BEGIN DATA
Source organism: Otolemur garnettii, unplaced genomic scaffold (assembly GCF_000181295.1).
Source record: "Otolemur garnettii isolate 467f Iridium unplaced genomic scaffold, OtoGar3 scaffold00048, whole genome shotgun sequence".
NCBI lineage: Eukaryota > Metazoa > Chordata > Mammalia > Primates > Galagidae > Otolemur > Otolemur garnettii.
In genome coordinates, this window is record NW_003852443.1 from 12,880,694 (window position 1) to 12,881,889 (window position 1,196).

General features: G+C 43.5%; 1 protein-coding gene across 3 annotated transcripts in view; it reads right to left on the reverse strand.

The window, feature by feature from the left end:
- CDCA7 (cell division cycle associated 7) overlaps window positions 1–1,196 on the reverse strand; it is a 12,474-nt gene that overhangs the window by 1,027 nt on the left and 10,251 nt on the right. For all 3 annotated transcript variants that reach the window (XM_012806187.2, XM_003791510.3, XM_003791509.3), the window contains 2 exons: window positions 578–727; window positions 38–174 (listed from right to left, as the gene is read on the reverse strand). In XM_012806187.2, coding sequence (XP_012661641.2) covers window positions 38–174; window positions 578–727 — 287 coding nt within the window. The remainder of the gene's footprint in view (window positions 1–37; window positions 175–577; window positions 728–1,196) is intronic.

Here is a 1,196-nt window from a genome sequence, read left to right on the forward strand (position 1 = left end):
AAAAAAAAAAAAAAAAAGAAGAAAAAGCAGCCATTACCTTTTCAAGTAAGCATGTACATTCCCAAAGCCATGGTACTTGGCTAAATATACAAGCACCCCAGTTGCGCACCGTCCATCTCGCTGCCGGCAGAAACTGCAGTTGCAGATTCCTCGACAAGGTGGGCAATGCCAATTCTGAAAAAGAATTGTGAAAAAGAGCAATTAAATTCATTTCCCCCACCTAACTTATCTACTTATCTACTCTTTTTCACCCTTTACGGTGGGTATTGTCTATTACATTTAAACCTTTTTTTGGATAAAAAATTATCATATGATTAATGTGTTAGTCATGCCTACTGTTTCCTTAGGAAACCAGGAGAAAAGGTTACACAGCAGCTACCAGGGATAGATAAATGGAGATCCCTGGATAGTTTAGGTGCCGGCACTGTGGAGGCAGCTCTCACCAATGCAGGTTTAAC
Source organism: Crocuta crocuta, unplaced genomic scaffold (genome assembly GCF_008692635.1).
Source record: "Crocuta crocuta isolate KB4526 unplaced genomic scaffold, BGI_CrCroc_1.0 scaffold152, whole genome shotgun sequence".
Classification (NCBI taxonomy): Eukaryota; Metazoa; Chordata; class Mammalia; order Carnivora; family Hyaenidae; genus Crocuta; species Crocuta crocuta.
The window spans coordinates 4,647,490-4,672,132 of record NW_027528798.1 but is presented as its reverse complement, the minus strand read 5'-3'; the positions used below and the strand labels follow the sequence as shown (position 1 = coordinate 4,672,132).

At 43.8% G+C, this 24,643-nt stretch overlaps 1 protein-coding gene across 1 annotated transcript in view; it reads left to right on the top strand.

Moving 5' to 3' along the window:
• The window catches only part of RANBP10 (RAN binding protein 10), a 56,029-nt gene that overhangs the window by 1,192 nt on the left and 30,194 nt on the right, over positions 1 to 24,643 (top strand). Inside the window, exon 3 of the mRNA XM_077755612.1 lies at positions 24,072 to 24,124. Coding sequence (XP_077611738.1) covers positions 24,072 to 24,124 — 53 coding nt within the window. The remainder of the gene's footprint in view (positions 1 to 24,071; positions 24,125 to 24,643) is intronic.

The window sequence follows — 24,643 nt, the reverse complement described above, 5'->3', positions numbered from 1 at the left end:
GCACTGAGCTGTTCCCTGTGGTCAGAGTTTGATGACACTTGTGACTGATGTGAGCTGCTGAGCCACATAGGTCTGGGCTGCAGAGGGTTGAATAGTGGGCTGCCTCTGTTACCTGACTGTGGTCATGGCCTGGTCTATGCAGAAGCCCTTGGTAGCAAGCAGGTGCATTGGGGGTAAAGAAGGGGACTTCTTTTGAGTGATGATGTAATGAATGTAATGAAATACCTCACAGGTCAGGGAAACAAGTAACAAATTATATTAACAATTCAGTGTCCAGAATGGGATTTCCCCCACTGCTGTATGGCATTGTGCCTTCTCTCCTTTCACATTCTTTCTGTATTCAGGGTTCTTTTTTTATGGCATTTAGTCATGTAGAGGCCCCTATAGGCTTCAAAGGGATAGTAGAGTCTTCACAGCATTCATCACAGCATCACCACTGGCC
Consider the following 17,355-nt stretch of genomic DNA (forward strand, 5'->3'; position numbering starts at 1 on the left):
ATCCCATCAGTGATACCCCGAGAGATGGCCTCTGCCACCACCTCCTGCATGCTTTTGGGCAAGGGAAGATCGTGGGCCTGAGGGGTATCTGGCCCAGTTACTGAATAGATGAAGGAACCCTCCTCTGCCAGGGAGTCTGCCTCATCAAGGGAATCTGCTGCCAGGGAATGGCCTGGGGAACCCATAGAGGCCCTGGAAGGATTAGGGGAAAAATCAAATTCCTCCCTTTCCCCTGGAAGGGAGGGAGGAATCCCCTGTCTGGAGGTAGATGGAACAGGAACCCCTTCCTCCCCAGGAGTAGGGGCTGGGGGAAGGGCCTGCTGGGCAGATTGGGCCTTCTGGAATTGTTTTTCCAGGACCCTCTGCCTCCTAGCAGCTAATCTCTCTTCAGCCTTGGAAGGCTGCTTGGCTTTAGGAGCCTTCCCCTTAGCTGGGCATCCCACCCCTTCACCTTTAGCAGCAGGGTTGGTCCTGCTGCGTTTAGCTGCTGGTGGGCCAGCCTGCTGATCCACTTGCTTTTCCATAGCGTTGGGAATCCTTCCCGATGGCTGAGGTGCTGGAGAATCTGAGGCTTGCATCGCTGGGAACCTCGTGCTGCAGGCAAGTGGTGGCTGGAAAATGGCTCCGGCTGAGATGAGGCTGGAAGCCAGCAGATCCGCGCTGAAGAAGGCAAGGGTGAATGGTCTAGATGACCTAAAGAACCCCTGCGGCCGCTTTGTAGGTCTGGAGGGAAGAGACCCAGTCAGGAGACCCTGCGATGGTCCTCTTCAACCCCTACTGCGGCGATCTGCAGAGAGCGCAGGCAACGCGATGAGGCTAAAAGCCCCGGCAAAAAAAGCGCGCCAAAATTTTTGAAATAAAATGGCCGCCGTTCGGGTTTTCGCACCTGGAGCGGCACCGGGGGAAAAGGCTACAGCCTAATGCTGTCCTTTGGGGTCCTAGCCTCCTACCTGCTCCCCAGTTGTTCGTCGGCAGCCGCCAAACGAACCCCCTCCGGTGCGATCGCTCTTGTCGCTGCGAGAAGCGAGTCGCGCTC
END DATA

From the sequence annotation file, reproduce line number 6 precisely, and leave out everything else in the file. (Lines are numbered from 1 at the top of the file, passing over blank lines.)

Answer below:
The window, feature by feature from the left end: